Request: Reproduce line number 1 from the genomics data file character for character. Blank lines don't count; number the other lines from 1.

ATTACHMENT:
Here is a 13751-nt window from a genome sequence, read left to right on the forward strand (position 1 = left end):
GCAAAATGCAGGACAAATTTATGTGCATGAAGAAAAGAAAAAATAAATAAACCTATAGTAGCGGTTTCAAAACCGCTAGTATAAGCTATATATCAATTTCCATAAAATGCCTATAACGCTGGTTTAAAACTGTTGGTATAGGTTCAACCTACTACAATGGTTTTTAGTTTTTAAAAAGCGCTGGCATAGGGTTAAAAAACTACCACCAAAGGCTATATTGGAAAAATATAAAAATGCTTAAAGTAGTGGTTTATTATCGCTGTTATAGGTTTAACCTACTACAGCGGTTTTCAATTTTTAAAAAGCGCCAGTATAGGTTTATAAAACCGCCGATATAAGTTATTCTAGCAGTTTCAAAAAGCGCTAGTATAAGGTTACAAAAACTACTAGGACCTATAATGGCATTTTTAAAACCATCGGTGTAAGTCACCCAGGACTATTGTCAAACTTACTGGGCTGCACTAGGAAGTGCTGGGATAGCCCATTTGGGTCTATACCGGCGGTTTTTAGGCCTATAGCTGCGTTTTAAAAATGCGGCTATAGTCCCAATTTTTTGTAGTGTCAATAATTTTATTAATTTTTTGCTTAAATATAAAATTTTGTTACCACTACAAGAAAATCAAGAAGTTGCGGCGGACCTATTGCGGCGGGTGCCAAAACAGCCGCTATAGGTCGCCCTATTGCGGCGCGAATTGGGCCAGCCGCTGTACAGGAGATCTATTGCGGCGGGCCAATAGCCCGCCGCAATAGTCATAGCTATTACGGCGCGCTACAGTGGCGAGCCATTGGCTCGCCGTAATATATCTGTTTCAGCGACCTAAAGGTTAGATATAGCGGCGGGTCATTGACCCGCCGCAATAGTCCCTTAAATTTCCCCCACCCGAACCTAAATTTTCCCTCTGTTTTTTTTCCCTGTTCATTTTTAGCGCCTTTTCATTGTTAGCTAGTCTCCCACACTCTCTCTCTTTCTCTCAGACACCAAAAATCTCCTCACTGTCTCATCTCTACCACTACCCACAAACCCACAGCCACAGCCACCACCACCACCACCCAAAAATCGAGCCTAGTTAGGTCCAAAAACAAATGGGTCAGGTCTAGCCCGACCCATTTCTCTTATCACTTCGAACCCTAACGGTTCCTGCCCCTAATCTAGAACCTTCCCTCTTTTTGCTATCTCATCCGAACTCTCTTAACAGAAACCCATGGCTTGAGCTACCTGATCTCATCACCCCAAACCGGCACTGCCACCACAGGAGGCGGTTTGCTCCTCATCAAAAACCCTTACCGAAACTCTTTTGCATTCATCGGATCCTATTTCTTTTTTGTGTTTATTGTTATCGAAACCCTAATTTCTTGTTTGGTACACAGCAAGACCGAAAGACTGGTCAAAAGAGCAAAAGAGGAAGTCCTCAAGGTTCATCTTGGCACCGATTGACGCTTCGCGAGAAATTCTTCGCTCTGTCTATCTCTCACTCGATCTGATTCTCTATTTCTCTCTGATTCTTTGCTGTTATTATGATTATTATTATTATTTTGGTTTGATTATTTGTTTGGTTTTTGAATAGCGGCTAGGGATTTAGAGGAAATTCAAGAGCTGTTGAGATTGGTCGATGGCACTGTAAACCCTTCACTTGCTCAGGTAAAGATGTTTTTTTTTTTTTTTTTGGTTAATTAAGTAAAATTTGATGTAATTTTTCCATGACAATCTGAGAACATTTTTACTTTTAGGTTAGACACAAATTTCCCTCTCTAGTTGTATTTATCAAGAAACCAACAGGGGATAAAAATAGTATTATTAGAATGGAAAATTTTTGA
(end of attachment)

Here is a 13751-nt window from a genome sequence, read left to right on the forward strand (position 1 = left end):